This recipe is a riff on roasted chickpeas, another favorite party snack. You start with a bag of shelled frozen edamame, toss the beans with some olive oil and spices, and throw them in a hot oven on a sheet pan. Over the next half hour, the insides go from creamy to wonderfully chewy while the outside puffs and crisps. The flavors concentrate and take on nuances of roasted nuttiness. Like those roasted chickpeas, edamame can serve as a foil for many spice combinations. We love the straight-forward flavor of sea salt and black pepper, but we've also tried them with za'atar, chili powder, and truffle salt. A few teaspoons of chinese five spice is also great for a sweeter version. Roasted edamame is best on the same day you roast them. They lose their crunch by the next morning, but they still make a great chewy snack.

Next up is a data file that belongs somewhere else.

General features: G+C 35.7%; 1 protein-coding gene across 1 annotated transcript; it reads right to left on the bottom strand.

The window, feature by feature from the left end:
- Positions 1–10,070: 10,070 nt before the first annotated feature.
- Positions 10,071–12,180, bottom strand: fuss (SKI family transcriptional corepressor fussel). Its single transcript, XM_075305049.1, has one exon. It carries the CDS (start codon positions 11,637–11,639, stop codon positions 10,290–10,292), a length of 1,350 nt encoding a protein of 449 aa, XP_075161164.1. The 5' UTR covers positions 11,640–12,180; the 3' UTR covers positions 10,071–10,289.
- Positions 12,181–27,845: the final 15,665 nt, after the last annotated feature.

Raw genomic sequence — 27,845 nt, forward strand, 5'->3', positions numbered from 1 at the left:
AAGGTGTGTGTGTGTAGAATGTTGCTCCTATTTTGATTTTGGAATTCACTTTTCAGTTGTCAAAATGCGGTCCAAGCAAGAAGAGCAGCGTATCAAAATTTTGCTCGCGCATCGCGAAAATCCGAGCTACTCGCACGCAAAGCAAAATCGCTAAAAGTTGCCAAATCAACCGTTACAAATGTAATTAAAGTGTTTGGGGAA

Roasted Edamame with Sea Salt and Cracked Black Pepper Makes roughly 2 cups 16 ounces frozen shelled edamame 2 teaspoons extra-virgin olive oil 1 teaspoon sea salt 1/2 teaspoon freshly-cracked black pepper (or 1-2 teaspoons alternate seasoning) If you have time, thaw the edamame for an hour or so in a strainer over a bowl (to catch the melting liquid) before baking. This will reduce the roasting time. Preheat the oven to 375°F. Pour the edamame in a strainer and run under warm water for a few seconds to melt any ice crystals. Spread the edamame on a clean dish towel and pat gently with another dish towel to dry them as much as possible. In a mixing bowl, toss the edamame with the olive oil, salt, and pepper (or other seasonings). Taste one of the edamame and add more seasonings if desired. Spread the edamame in a single layer on a sheet pan and roast for 30-40 minutes. Stir every 10 minutes and watch for the edamame to begin puffing and turning golden-brown. Their color will also darken, the exterior will be dry, and you'll hear them "singing" as steam escapes from inside the bean. Remove the pan from the oven and transfer the roasted edamame to a serving bowl. They are best if eaten within a few hours of roasting. Related: DIY Snack FAIL! Homemade Wasabi Peas (Images: Emma Christensen)